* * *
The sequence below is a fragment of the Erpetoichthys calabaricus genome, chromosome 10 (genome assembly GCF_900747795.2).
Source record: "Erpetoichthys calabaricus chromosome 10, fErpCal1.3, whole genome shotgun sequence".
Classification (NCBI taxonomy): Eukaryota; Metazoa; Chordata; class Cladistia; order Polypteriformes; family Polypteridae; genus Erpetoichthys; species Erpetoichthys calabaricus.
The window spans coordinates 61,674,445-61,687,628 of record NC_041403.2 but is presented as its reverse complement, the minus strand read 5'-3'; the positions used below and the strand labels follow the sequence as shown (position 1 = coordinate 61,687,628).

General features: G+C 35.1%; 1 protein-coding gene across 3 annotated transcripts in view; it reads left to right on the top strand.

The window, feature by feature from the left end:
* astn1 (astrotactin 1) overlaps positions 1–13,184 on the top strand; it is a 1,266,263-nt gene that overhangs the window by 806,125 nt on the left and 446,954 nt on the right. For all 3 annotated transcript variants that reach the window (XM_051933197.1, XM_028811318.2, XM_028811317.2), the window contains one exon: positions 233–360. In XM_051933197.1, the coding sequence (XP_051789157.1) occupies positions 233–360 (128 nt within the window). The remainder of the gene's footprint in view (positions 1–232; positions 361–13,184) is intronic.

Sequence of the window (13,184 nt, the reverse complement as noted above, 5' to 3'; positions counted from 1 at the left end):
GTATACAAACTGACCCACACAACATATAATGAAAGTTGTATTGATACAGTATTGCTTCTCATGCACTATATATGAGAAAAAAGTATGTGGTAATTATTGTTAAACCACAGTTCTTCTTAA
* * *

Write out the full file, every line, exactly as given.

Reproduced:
The sequence below is a fragment of the Erpetoichthys calabaricus genome, chromosome 10 (genome assembly GCF_900747795.2).
Source record: "Erpetoichthys calabaricus chromosome 10, fErpCal1.3, whole genome shotgun sequence".
Classification (NCBI taxonomy): Eukaryota; Metazoa; Chordata; class Cladistia; order Polypteriformes; family Polypteridae; genus Erpetoichthys; species Erpetoichthys calabaricus.
The window spans coordinates 61,674,445-61,687,628 of record NC_041403.2 but is presented as its reverse complement, the minus strand read 5'-3'; the positions used below and the strand labels follow the sequence as shown (position 1 = coordinate 61,687,628).

General features: G+C 35.1%; 1 protein-coding gene across 3 annotated transcripts in view; it reads left to right on the top strand.

The window, feature by feature from the left end:
* astn1 (astrotactin 1) overlaps positions 1–13,184 on the top strand; it is a 1,266,263-nt gene that overhangs the window by 806,125 nt on the left and 446,954 nt on the right. For all 3 annotated transcript variants that reach the window (XM_051933197.1, XM_028811318.2, XM_028811317.2), the window contains one exon: positions 233–360. In XM_051933197.1, the coding sequence (XP_051789157.1) occupies positions 233–360 (128 nt within the window). The remainder of the gene's footprint in view (positions 1–232; positions 361–13,184) is intronic.

Sequence of the window (13,184 nt, the reverse complement as noted above, 5' to 3'; positions counted from 1 at the left end):
GTATACAAACTGACCCACACAACATATAATGAAAGTTGTATTGATACAGTATTGCTTCTCATGCACTATATATGAGAAAAAAGTATGTGGTAATTATTGTTAAACCACAGTTCTTCTTAA